Why your startup ecosystem map, shouldn’t be a map
Assisting entrepreneurs navigate support available to them is a highly valuable initiative that solves a real problem. However, just because we are helping entrepreneurs “navigate” our startup ecosystem, doesn’t mean this information needs to be presented as a map.
March 11, 2022
The elements that make up a startup ecosystem are varied and diverse.
Once an ecosystem starts to build momentum, the number of stakeholders & initiatives can balloon quickly and keeping track of them becomes a challenge.
A fundamental element of a high functioning startup ecosystem is easy accessibility to information and resources that can support founders on their journey.
The majority of startup ecosystem mapping projects are designed to assist entrepreneurs navigate support available to them. There is no denying that this is a great idea and solves a real problem.
The issue is that just because we are “mapping” our startup ecosystem, doesn’t mean it needs to be presented as a map.
The two most common types of ecosystem maps I’ve seen are the traditional maps with markers or dots for points of interest and the subway style map.
I understand why we fall into this trap. After all, we're trying to help founders navigate the support and services available to them and we are mapping the ecosystem, so it should be presented as a map, right? Well, I don’t think so, here’s why.
Traditional maps The main drawback of the traditional map is that it places too much emphasis on the physical location of ecosystem stakeholders.
While location data is useful for finding a coworking space within a short commute, it’s much less useful if a founder is looking for accelerator programs to join. Knowing which street corner the accelerator is located is unlikely to help a founder determine whether they apply.
These maps are difficult to navigate and don’t scale well. They often require the user to define a geographical area, select from a range of filters and then hover or click on individual points of interest to find out more. It’s ok when there are just a few dots to explore, but when there are hundreds or thousands - it gets overwhelming.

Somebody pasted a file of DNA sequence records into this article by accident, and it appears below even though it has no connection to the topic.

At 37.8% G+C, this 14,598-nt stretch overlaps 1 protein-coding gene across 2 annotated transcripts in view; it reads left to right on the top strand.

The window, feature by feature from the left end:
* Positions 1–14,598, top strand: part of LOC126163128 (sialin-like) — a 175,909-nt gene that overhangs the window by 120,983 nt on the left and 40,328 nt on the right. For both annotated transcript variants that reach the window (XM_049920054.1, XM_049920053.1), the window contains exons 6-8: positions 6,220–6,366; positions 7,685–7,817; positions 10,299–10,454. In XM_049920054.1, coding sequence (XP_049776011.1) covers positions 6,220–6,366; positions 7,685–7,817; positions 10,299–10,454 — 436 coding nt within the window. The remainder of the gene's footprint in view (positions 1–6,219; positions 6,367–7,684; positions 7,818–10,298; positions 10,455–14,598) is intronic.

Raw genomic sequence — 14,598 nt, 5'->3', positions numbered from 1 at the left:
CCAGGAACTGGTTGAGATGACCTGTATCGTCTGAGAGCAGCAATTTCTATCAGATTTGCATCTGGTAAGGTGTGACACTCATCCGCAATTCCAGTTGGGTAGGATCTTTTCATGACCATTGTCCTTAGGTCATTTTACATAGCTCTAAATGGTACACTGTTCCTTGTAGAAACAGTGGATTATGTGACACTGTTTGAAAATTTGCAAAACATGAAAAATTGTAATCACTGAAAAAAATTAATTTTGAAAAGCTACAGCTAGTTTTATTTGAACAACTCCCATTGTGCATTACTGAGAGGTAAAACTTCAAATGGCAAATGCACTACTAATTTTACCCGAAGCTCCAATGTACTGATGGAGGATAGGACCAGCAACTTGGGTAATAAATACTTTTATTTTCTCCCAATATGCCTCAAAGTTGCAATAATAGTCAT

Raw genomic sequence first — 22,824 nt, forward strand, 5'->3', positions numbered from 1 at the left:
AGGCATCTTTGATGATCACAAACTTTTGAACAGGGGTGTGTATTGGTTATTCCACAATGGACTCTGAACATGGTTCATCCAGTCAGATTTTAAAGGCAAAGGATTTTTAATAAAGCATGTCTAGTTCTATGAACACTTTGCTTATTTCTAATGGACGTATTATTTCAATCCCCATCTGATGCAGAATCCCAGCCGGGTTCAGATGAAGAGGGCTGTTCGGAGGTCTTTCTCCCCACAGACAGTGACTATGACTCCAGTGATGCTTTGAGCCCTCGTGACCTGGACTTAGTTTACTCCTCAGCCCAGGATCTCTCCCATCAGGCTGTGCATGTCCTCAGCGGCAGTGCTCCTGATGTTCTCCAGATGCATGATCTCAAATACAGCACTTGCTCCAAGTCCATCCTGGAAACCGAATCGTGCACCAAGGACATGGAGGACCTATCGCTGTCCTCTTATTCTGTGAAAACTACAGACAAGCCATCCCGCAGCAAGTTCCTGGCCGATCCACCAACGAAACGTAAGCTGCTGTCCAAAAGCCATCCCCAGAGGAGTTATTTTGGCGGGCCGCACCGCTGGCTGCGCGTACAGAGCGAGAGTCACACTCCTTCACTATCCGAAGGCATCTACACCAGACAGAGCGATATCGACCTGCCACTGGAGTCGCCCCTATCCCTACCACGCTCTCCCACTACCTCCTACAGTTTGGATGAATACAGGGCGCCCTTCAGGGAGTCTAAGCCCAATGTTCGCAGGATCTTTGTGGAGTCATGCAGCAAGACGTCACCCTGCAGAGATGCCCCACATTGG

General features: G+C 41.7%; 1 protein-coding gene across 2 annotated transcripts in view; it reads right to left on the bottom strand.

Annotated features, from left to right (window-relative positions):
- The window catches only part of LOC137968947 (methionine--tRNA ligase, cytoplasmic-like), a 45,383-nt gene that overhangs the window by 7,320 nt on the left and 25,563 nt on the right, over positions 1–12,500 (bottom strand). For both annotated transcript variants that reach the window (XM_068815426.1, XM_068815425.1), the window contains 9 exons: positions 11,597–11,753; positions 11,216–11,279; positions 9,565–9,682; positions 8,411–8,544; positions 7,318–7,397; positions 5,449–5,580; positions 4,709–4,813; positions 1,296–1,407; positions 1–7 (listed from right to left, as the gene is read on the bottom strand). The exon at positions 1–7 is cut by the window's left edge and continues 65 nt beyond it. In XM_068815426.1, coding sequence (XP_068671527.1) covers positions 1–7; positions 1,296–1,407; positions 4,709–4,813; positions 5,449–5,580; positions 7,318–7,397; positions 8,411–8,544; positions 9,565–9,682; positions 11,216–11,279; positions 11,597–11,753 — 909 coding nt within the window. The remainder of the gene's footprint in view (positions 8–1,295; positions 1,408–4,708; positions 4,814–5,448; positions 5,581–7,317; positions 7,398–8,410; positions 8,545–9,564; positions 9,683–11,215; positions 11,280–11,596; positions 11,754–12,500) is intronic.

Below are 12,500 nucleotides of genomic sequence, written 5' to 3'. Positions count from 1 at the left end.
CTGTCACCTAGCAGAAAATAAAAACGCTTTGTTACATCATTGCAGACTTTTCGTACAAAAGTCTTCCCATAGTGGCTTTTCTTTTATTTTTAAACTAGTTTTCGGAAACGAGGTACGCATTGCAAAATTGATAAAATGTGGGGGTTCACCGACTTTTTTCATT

Subway style maps This presentation format looks pretty funky and creates a nice bird’s-eye-view of the key ecosystem stakeholders. However it sacrifices functionality for the sake of aesthetics.
Because of the often limited space, each stakeholder is often represented as a dot (subway stop) and their organisation name. For those already “in the know”, this is ok as we can quickly recognise the names and understand what support they offer.
For someone new to entrepreneurship or your city, these names likely mean nothing.
For the most part, these maps are static (PDF style documents) which requires a user to then do their own research on each and every organisation.
Occasionally they are digital / dynamic which is an improvement as it helps users to explore more information on the organisations with a few clicks.
Both of these map formats can be a good way of showing the vibrancy ecosystem. However if the intended purpose is to help founders navigate the ecosystem, you should look into other options.
While turning your ecosystem into a “map” might look visually interesting, it creates a poor user experience for people trying to discover support services and resources available to help them.
For those of you who have just released v1 or v3 of your ecosystem map, don’t despair.
For me, when it comes to helping founders discover support and resources in an ecosystem, the mapping should stop at the information collection and categorisation phase, it shouldn’t dictate the presentation format.
Cofounder of Ramen Life & startup ecosystem builder. Working with leading organisations to create world-class startup ecosystems.
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